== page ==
Recently, our firm has experienced some significant growth, the result of making important strategic decisions early last year (yep, right in the middle of the recession). With growth comes challenges for both leaders and staff. Systems break down. People show their weaknesses. Structural challenges arise. As I was thinking about what we we're experiencing, I exposed one of my own weaknesses.
Like most of our clients, I spend a good deal of my time focused on directly providing a service. I also spend a significant amount of time thinking and planning for tomorrow and spend about 50% of my time traveling. Sometimes, as a result of this focus, I become insulated from day-to-day organizational issues. In my case, this is a goal…I don't want to be tied into daily issues…that's why I've built (and continue to build) a management team. Further, with technology such as e-mail and texting, we are becoming even more isolated as we miss the nuances resulting from face-to-face interaction (stop e-mailing the guy in the next room). This insulation and isolation comes at a cost.
So, late last year I decided that I needed to get a bit closer to our daily operations. In my case, I had become insulated from the line staff and both they and I felt that there was something missing in our relationship. I set out to have chats with each of them . Simply stated, I learned many useful things, some of which are driving current decisions in our business.
This experience reminded me of a concept I first learned from Tom Peters, the great management guru, in one of his wonderful books back in the 1980s. I share with you below some thoughts on Managing By Walking Around (MBWA) which I've borrowed from the archives of futurecents.com. Enjoy…and get out there.
Do it to everyone.
You may remain in such close contact with your direct reports that MBWA is redundant with them. The real power of the technique lies in the time you spend with those in lower levels of your area of responsibility. Get around to see those who work for your direct reports and any others whose work is important to you.
Do it as often as you can.
MBWA sends positive messages to employees. It reveals your interest in them and in their work, and it says you don’t consider yourself "too good" to spend time with them. MBWA also enables you to stay in touch with what is going on in your department, section or unit. Put aside at least thirty minutes a week to spend with all employees. Aim for once a quarter to see those you must travel long distances to visit.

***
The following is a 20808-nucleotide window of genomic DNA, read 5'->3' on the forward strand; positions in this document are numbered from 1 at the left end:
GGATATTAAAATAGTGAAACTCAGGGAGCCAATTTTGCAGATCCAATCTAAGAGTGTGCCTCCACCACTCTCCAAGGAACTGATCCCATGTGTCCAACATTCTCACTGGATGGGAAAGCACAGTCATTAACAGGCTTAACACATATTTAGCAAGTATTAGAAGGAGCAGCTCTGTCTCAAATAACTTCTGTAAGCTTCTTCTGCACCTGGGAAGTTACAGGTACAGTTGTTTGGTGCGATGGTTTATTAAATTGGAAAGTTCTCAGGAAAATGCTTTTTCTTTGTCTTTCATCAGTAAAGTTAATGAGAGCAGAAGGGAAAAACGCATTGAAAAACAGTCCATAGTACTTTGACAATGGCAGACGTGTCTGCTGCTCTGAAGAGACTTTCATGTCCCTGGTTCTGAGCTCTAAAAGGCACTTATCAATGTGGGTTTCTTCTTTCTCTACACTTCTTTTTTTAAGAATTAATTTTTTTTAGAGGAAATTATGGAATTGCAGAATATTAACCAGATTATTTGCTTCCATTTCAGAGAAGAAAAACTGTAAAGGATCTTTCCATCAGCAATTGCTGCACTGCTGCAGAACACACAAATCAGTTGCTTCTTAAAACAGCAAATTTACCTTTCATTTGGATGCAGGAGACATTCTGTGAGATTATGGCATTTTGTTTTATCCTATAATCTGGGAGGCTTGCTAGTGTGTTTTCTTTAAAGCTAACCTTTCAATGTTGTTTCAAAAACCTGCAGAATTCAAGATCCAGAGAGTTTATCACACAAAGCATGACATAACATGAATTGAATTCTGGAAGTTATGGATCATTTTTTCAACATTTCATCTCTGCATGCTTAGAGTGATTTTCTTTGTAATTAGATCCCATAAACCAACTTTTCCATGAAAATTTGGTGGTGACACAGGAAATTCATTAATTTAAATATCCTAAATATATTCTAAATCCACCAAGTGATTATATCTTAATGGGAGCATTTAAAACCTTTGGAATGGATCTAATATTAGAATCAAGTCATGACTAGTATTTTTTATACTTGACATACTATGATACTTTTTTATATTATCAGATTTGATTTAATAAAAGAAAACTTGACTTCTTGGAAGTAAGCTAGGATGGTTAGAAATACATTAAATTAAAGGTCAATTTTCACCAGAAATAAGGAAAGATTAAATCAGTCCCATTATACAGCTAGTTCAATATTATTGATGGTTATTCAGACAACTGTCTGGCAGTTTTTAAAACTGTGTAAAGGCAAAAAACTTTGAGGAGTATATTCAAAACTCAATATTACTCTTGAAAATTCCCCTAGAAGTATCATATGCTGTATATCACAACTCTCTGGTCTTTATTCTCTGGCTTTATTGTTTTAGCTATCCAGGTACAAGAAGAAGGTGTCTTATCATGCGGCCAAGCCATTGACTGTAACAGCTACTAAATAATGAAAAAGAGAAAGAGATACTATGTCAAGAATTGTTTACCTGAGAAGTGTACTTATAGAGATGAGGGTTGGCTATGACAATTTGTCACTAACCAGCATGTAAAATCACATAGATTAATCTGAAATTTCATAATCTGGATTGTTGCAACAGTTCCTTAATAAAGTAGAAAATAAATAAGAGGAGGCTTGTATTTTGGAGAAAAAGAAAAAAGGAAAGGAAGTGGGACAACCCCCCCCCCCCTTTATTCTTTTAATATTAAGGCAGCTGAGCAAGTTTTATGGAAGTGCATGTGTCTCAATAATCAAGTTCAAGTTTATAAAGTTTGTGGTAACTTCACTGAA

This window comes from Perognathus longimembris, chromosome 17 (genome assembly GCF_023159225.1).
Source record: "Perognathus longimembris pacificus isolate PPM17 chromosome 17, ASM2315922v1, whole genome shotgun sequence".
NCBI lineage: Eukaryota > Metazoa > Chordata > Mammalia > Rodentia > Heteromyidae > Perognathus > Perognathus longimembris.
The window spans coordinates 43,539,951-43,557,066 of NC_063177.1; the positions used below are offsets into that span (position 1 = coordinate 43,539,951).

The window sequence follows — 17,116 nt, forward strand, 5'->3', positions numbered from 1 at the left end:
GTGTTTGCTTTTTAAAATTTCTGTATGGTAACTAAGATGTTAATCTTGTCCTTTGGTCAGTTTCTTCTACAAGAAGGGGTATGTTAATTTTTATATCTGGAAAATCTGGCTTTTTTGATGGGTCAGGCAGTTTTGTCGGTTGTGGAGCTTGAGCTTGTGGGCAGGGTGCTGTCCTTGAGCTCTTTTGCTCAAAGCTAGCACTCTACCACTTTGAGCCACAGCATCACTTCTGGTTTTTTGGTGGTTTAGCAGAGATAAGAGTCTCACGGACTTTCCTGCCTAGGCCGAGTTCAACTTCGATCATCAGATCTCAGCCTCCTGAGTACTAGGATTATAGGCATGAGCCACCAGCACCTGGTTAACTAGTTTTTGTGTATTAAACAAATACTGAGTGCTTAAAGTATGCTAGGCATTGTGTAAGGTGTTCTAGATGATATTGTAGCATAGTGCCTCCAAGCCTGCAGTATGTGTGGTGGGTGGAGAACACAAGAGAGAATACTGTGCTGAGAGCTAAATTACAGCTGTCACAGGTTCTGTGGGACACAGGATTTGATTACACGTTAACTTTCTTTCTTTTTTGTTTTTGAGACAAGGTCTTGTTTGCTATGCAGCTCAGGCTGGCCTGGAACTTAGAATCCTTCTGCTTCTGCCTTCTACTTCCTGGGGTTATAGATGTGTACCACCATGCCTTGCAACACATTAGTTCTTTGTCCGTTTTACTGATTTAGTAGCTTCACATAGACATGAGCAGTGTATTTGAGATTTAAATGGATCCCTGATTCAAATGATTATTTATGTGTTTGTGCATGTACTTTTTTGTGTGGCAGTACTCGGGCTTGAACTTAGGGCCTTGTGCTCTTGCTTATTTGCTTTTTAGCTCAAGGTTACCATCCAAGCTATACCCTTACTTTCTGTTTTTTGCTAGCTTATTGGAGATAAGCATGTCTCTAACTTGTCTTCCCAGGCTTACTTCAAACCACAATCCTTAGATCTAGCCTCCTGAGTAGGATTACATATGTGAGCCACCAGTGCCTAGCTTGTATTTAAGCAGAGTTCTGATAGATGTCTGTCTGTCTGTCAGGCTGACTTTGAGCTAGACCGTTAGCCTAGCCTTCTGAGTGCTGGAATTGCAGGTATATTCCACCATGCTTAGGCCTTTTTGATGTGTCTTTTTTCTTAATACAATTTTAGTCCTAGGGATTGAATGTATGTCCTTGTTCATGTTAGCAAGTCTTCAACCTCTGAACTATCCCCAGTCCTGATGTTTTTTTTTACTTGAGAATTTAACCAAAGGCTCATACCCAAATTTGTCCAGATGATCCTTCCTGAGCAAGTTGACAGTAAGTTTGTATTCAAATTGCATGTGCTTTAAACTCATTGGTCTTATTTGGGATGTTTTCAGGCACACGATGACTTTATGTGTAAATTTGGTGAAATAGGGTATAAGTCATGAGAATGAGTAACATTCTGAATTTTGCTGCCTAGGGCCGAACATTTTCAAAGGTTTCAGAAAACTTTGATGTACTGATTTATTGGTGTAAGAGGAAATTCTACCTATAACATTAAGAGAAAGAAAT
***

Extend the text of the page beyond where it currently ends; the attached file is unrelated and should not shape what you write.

Go by yourself.
MBWA is more meaningful when you visit with employees alone, and one-on-one. It encourages more honest dialog and speaks loudly of your personal commitment to the idea.
Don’t circumvent subordinate managers.
Some employees may take advantage of your presence to complain about a supervisor who is your subordinate. Counsel them to discuss the issue fully with their supervisor first. If you have cause to question the supervisor’s judgment, don’t indicate so to the employee, but follow up privately with the supervisor.
MBWA is a great opportunity to observe those "moments of truth" when your employees interact with your clients. Ask them to tell you a little bit about the files, projects or duties they are working on. Take care to sound inquisitive rather than intrusive.
Watch and listen.
Take in everything. Listen to the words and tone of employees as they speak to you and to each other. You’ll learn a lot about their motivation and their levels of satisfaction. In the words of Yogi Berra, "You can observe a lot just by watching."
Share your dreams with them.
As a Yukon Dog Team handler used to say, "The view only changes for the lead dog." MBWA is a solid opportunity to make sure that when you lead the sled in a new direction, the employees behind you won’t trip over themselves trying to follow. Tell them about the organization’s vision for the future, and where your vision for the department / unit/ section fits in with the "big picture." Reveal the goals and objectives that you want them to help you fulfill together as a team. Ask them for their vision, and hold an open discussion.
Try out their work.
Plop down in front of the computer; get behind the wheel; pick up the telephone; review a project file. Experience what they endure. Sample their job just enough to show your interest in it, and to understand how it goes. Think of great ways to reconnect with your front line workers, and gain a current understanding of exactly what they are dealing with during a typical work day.
Bring good news.
Walk around armed with information about recent successes or positive initiatives. Give them the good news. Increase their confidence and brighten their outlook. So often employees are fed only gloom and doom. Neutralize pessimism with your own optimism, without being non-credible.
This is a chance to lighten up, joke around, and show your softer side without being disrespectful or clowning around. Show employees that work should be fun and that you enjoy it too.
Catch them in the act of doing something right.
Look for victories rather than failures. When you find one, applaud it. When you run into one of the many unsung heroes in your job site, thank them on the spot, being careful not to embarrass them in front of peers or to leave out other deserving employees.
Don’t be critical.
When you witness a performance gone wrong, don’t criticize the performer. Correct on the spot anything that must be redone, but wait to speak to the wrongdoer’s supervisor to bring about corrective action.